22 Views On The #22pushup Challenge

30 September 2016

Two years on from the ALS Ice Bucket Challenge and social media users are posting videos of themselves to raise money for charity once again.

The 22 Push-Up Challenge, which began in the military and has swept its way across Facebook, Instagram and Twitter over the last month, involves uploading a video of yourself completing 22 press ups for 22 days for Combat Stress, a charity set up to support of veterans’ mental health and PTSD.  With each upload, participants nominate and tag somebody else to start their own challenge with the hashtag #22pushups.

Just when we thought charity ‘viral’ hashtags were exhausted and the nation was saturated by charity social media fads, this is actually working. And it certainly is working better than Macmillan’s Brave the Shave fundraising initiative which has received backlash for being patronising and offensive.

But why hasn’t #22pushups reached superstar fame yet and why is it unlikely to reach the same heights as #nomakeupselfie?

Here are my views:

1. The task might be too hard and long term to encourage wider engagement. 22 press ups for 22 days is a long… and frankly dull… task

2. People want to see it done once, but not appear on their newsfeed 22 times by the same person with the same uninspiring camera angle and backdrop

3. Women have received online scrutiny when they have taken part but done kneeling press ups (well, this is certainly true of my mini feed)

4. National print coverage for the initiative has been low, with only the Telegraph covering it in depth

5. When other nationals covered the story, they focused on the animals taking part, not the reason behind the initiative

6. There is confusion between #22kill and #22pushups hashtags and…

7. …there is a very blurred line between the above UK and US initiatives – with the UK initiative being for charity Combat Stress and the US for Honor Courage Commitment, using the hashtag #22kill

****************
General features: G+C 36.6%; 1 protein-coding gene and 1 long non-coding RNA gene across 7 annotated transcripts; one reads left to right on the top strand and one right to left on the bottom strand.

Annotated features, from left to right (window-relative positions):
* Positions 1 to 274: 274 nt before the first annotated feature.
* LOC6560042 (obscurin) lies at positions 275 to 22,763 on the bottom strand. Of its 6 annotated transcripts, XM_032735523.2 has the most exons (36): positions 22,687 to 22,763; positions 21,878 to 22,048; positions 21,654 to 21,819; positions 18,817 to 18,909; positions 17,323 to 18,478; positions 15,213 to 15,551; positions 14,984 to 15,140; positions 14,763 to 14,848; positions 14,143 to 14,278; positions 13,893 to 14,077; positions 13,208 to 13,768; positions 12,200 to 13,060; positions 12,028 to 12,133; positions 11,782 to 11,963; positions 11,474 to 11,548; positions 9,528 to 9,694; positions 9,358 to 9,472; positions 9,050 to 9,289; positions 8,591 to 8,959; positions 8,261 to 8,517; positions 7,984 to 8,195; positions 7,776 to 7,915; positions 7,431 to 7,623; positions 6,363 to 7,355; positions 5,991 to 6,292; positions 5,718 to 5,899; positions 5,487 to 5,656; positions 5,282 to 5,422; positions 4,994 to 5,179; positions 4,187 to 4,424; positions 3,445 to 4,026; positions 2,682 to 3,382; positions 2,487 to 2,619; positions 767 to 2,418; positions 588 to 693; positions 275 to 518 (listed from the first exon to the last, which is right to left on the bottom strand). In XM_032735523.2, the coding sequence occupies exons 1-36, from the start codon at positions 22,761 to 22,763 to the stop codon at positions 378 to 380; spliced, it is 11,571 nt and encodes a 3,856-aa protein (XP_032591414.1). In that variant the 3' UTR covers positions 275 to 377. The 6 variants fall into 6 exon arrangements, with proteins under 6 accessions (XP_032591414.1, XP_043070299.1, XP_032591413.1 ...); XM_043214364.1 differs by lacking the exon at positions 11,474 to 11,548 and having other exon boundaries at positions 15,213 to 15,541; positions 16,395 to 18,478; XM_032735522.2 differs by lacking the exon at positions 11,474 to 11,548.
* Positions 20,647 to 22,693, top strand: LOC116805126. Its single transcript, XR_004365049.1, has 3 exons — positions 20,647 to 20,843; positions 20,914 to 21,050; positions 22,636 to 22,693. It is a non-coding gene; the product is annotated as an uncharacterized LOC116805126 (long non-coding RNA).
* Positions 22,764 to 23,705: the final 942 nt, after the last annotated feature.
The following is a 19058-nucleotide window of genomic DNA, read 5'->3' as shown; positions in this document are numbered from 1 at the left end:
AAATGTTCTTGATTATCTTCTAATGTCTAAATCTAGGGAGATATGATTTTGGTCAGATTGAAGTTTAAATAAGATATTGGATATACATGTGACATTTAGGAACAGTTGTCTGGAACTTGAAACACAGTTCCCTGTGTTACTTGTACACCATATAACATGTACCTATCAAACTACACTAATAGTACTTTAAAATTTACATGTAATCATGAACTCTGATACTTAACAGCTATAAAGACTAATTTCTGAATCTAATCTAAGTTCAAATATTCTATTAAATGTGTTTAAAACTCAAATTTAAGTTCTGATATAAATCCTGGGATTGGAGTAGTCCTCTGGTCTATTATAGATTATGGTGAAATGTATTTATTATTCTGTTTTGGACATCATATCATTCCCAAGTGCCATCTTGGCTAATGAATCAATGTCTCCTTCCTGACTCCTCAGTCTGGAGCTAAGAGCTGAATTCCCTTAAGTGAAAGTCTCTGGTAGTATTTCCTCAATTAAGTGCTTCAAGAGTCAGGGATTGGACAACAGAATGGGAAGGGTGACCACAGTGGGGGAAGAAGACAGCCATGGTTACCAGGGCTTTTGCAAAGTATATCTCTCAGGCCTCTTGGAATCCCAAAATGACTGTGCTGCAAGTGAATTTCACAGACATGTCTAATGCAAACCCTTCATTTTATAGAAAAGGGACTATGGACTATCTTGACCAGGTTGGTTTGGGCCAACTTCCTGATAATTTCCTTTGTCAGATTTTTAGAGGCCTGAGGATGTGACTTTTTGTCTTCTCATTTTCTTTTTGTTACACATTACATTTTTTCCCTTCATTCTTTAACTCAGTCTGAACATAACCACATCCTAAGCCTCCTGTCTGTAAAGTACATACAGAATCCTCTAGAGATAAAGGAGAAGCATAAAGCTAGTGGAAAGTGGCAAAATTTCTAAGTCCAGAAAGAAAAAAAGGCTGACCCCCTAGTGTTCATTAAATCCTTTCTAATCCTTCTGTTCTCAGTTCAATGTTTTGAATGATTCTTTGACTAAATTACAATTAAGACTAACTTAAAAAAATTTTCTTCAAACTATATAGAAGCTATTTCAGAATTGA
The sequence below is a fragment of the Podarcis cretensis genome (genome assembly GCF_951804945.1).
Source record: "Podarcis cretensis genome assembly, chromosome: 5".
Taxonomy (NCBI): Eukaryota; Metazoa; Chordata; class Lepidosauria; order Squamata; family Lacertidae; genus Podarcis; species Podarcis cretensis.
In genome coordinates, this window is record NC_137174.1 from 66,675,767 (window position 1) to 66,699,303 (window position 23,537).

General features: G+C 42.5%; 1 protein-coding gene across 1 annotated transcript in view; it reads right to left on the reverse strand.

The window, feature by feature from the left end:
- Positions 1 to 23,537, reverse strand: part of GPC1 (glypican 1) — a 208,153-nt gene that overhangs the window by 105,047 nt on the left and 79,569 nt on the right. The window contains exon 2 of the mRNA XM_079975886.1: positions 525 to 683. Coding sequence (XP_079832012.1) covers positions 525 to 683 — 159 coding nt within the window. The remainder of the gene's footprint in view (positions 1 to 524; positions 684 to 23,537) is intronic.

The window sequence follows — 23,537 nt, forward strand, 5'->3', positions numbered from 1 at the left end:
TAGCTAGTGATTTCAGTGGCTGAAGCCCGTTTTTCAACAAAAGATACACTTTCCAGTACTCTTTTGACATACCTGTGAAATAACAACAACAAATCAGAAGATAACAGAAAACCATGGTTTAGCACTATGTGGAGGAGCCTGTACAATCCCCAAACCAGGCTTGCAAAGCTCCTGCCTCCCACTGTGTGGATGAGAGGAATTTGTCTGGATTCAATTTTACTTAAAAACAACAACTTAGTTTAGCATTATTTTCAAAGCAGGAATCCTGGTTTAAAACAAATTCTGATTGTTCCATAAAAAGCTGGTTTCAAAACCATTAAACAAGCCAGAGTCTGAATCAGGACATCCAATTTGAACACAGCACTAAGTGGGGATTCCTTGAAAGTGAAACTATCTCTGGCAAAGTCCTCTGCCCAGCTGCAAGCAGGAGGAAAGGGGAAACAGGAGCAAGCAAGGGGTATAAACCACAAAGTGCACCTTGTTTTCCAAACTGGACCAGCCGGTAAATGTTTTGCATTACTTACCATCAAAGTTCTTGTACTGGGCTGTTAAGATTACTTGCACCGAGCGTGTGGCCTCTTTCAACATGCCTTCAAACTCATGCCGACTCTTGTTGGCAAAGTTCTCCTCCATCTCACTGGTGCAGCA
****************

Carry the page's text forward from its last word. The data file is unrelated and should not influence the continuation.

8. The stories behind the reasons why this initiative is taking place need to be brought out more. The video content for the ALS Ice Bucket Challenge showing a young, newly married man affected by the disease was a strong story telling tool and something that is missing here

9. I love the goal of getting to 22 million press ups worldwide and a timer logging these…

10. …but this needs to be more visible and made clearer in paid, earned and shared media. And what will happen when the world gets to 22 million press ups?

11. I want to know how much has been raised so far and where the money will be spent. CRUK sent out regular earned, owned and shared comms about how much had been raised so far for #nomakeupselfie

12. It is good to see the charity has updated its social media profile pictures to push the initiative…

13. … but a more striking and impactful image and clearer text in on the picture would drive the campaign further

14. The footage is sadly quite dull and not as interesting to watch as your ex colleague getting covered in a bucket fall of iced water





15. The craze puts a tangible figure to the reason why people need to do this.

16. This helps keeps you fit rather than wet, shivering and make up free

17. It raises awareness of PTSD and the impacts on military personnel

18. Involving the UK’s police and fire personnel has increased interest and maintained momentum…

19. …and it is also good PR for the regional crews

20. The regional pick up has been strong, with titles such as Wales Online showcasing local men doing the challenge

21. And then the Chichester police force smashed everyone out of the park with their video of multiple decline press ups


22. But the real results will be when the total fundraising details have been released

In a nutshell, the idea works and is getting traction, but the full storytelling jigsaw pieces aren’t quite in place and rather than being widespread, this appears to be targeting a more select audience but with a more personal reason for it. I want to know fundraising updates, be repeatedly told a clear and simple CTA to drive the fundraising, see staff at the charity do the challenge and receive thank you updates from those affected by the condition. Some of these assets are sitting on the but need to be pushed out to other channels.

The veterans the charity is helping are the brand’s strongest storytelling tool, yet they seem to be left out from most of this book’s chapters.

– Liz Beswick, Editor